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From: Arkadiy Vertleyb (vertleyb_at_[hidden])
Date: 2003-11-18 21:33:57

Hi Aleksey,

> > typedef mpl::vector4<
> > mpl::pair<int, int*>,
> > mpl::pair<short, short*>,
> > mpl::pair<long, long*>,
> > mpl::pair<char, char*>
> > > pairs;
> >
> > typedef mpl::find_if<
> > pairs,
> > boost::is_same<mpl::bind1<mpl::select1st<>, mpl::_>, long> >::type
> iter;
> Uhmm, this one doesn't work because 'mpl::bind1<mpl::select1st<>, mpl::_>'
> (and therefore the whole predicate) is not a lambda expression; a result
> any 'bind' template instantiation is a plain metafunction class. IOW, the
> above is pretty much equivalent to
> typedef mpl::find_if<
> pairs,
> boost::is_same<is_first_same_as_long, long> >::type iter;
> for which it's obvious (I hope) that it won't work as intended.

It is KIND OF obvious... If I understand bind correctly, it should decrease
the arity of a functor. So, since select1st is a unary functor (taking a
pair), then bind1<mpl::select1st<>, _> has to be a nullary one... which
doesn't fit here at all... But for some reason the above code DOES work on
VC6, and it works correctly!

> ... but the one I would actually recommend you to use would be this:
> typedef mpl::find<
> mpl::transform_view< pairs,mpl::select1st<> >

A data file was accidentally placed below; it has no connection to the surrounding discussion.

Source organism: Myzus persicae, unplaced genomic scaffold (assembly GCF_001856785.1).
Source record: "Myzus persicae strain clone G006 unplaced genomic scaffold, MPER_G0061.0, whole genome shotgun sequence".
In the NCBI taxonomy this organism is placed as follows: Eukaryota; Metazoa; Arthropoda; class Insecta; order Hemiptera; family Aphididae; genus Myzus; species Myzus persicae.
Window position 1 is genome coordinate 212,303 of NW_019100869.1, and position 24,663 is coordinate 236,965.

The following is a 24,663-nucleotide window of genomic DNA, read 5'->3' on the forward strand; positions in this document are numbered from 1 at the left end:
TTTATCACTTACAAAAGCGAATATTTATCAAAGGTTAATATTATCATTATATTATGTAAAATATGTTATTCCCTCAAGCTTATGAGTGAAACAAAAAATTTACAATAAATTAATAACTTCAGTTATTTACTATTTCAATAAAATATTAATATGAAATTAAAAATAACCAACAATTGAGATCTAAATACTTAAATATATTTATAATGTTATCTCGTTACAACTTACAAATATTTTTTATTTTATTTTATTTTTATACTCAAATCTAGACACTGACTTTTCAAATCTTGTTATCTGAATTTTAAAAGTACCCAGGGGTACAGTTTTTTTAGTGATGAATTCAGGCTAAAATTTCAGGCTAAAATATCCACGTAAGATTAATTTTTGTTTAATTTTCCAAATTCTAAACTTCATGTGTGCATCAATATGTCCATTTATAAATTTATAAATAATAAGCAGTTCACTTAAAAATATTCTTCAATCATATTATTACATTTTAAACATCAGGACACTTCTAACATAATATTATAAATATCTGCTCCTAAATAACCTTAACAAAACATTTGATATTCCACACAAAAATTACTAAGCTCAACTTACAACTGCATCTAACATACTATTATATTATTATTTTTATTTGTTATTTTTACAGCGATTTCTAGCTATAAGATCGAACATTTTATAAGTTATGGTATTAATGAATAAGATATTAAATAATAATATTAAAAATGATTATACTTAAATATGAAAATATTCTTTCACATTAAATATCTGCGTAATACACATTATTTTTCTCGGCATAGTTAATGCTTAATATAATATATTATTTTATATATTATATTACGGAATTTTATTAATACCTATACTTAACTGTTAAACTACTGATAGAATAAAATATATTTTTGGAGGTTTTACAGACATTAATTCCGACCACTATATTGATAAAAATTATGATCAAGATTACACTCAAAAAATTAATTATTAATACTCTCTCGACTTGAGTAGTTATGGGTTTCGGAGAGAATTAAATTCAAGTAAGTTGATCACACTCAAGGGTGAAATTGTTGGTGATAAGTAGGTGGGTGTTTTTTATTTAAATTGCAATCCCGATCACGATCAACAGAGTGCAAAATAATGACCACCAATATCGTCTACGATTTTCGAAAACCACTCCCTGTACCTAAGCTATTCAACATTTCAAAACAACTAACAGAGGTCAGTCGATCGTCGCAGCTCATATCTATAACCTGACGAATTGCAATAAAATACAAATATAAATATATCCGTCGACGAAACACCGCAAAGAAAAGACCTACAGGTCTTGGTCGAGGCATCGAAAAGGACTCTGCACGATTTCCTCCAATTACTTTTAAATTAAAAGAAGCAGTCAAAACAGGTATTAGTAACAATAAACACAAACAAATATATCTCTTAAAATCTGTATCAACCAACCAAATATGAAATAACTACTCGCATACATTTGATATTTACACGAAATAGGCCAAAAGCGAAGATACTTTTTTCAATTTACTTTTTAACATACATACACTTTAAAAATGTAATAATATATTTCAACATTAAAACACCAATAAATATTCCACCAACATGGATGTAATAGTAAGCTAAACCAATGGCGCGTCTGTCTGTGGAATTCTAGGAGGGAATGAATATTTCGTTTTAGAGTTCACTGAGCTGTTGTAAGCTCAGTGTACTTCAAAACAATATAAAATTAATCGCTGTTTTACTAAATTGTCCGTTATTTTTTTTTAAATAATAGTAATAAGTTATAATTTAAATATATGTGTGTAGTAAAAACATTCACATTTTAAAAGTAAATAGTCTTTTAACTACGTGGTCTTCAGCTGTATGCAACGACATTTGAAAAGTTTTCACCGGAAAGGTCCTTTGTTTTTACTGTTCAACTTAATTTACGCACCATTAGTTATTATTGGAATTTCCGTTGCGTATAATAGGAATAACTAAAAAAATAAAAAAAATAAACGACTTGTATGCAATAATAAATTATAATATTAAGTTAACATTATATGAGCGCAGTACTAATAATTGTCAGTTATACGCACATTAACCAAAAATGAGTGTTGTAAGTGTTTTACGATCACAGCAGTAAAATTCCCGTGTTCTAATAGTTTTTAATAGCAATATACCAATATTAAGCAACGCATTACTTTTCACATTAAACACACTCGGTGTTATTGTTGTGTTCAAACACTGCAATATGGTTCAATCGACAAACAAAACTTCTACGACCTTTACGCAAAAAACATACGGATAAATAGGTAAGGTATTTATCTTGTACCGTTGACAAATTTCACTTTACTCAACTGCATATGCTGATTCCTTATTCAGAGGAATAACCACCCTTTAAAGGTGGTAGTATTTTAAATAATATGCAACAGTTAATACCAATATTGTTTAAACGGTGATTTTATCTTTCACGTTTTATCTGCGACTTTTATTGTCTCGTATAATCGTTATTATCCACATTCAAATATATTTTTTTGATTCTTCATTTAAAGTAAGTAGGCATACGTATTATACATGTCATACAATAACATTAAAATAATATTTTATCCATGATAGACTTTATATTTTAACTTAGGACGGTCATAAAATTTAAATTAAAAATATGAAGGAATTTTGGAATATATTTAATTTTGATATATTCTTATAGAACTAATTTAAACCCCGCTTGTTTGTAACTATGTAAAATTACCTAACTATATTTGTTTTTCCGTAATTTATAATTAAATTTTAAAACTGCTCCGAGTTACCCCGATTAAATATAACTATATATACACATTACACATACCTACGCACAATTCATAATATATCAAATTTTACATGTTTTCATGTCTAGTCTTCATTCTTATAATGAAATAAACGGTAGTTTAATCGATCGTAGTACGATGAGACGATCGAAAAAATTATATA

> , long
> >::type::base iter;

Now I am totaly confused.... how does THIS work? And can we apply the same
form of select1st in other contexts? What do we do if anything needs to be
passed to select1st?

Meanwhile I was going to use a simple workaround that seams to work with
find_if, transform_view, etc. (I tried it with VC6 and GCC 3.3):

template<class T>
    struct fake1st : T
    typedef int first;
    typedef T type;

    typedef mpl::vector<
        mpl::pair<char, char*>,
        mpl::pair<long, long*>,
        mpl::pair<int, int*>
> pairs;

    // works with transform_view, too

    typedef mpl::find_if<
        boost::is_same<mpl::select1st<fake1st<mpl::_1> >, int>
>::type it;

    typedef mpl::select2nd<mpl::deref<it>::type>::type type;
    BOOST_MPL_ASSERT_IS_SAME(type, int*);

    return 0;

If I understand things correctly, this should work with both approaches:

1. On a deficient compiler, fake1st<_1>::apply<...> means _1::apply<...>,
since it is inherited;
2. On a conforming compiler fake1st will be (like any template)
lambda-enabled, so

    apply<fake1st<_1>, ...>::type

should boil down to

    fake1st<apply<_1, ...>::type>::type

which is (due to the second typedef in fake1st):

    apply<_1, ...>::type

What do you think about this?


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